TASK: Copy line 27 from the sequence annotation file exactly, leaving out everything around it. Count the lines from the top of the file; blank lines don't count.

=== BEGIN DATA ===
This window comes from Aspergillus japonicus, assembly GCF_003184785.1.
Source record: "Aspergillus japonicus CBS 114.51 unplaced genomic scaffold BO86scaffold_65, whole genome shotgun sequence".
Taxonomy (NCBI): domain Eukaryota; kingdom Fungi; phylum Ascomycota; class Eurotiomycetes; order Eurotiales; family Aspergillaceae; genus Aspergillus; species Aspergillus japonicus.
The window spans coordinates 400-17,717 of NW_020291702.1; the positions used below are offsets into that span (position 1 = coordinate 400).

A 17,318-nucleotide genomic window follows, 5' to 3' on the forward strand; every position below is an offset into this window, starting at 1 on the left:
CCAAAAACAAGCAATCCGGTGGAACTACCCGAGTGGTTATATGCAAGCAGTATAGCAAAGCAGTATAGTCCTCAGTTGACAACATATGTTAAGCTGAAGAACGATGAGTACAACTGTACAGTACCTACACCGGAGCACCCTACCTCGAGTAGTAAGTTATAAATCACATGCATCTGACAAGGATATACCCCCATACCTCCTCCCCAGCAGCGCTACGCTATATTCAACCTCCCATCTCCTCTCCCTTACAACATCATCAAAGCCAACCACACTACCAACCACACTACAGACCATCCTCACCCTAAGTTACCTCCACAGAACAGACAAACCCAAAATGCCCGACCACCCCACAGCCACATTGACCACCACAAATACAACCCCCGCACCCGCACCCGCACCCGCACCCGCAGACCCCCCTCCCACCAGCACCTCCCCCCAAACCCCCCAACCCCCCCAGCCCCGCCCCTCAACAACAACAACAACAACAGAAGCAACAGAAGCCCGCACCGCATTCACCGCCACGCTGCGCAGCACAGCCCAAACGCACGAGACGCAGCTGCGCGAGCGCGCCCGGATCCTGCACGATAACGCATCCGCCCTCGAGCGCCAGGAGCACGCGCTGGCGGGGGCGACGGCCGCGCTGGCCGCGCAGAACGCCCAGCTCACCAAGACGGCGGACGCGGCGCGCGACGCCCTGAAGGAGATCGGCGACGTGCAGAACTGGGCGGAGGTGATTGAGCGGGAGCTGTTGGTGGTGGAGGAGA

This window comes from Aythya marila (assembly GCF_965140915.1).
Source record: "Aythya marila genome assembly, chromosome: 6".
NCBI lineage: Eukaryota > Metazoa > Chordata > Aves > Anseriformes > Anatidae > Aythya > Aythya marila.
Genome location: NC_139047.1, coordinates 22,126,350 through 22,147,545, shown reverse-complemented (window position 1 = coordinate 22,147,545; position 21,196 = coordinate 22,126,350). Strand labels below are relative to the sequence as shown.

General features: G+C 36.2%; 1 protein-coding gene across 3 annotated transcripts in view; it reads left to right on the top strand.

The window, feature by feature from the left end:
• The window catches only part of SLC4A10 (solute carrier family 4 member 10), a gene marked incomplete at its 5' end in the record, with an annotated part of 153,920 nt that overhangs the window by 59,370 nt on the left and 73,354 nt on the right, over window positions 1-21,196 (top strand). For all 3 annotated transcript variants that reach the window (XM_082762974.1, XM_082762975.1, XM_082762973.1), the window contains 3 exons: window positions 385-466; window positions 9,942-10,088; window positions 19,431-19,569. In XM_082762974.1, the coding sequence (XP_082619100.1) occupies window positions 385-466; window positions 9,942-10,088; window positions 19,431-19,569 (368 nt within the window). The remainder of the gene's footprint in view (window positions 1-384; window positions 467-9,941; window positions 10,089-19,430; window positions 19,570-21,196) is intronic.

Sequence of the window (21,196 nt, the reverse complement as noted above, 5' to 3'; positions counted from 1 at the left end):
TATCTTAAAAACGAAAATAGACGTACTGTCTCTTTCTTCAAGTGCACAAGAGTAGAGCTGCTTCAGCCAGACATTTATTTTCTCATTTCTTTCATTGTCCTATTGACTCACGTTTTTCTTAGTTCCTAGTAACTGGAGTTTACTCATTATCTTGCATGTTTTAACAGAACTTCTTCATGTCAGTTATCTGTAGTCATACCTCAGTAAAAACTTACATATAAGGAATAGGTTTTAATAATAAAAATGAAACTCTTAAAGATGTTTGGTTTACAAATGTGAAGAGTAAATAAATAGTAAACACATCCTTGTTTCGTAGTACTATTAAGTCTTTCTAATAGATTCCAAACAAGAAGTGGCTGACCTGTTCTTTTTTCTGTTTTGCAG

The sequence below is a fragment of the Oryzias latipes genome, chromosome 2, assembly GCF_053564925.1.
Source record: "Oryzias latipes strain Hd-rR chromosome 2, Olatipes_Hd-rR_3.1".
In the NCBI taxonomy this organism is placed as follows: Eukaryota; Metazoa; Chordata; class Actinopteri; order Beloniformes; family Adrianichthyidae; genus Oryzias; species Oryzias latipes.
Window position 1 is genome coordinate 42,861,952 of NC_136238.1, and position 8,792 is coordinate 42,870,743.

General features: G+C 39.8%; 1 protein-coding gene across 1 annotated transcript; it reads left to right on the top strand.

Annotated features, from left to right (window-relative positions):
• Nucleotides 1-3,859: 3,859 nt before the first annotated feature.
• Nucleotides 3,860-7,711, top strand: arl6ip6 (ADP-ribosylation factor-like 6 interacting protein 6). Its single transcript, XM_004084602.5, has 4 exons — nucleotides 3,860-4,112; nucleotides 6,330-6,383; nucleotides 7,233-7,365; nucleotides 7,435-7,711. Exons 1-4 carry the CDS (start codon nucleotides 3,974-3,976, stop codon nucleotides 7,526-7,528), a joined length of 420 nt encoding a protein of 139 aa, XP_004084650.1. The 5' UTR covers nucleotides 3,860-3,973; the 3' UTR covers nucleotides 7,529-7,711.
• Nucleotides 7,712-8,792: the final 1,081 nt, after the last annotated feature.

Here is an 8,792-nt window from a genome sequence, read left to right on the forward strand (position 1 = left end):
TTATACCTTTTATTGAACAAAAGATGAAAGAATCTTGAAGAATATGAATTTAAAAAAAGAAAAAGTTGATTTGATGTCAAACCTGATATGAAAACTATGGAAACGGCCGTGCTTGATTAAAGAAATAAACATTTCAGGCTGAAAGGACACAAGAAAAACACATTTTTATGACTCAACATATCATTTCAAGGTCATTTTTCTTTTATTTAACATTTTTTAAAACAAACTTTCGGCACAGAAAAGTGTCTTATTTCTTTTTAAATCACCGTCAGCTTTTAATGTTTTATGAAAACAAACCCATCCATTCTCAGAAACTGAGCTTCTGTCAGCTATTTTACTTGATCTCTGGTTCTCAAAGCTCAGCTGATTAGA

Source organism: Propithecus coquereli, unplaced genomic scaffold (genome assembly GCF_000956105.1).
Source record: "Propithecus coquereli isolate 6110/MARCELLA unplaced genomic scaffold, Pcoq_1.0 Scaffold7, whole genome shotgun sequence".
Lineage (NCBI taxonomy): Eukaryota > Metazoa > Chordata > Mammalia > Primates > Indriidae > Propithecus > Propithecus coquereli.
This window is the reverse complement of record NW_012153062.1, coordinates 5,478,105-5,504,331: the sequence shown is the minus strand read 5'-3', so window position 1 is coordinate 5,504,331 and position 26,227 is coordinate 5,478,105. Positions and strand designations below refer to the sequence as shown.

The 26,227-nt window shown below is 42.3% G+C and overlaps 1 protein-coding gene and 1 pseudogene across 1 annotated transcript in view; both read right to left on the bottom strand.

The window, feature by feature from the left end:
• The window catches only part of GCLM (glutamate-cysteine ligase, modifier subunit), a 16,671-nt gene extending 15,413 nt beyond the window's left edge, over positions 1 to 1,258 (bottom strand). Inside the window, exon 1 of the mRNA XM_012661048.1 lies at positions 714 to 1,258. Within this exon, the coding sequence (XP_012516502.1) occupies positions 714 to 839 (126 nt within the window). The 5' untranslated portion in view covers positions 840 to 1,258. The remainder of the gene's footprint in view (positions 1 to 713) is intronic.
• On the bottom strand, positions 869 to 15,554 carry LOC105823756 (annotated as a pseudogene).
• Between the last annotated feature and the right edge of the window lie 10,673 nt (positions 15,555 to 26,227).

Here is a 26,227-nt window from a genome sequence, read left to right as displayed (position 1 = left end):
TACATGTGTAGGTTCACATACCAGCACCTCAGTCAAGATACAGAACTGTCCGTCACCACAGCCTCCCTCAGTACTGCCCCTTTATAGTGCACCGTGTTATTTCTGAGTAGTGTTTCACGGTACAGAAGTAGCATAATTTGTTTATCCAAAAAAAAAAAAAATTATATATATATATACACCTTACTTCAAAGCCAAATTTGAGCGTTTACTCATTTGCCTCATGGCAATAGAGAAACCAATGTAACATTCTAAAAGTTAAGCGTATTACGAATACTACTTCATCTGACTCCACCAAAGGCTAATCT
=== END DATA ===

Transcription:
Source organism: Propithecus coquereli, unplaced genomic scaffold (genome assembly GCF_000956105.1).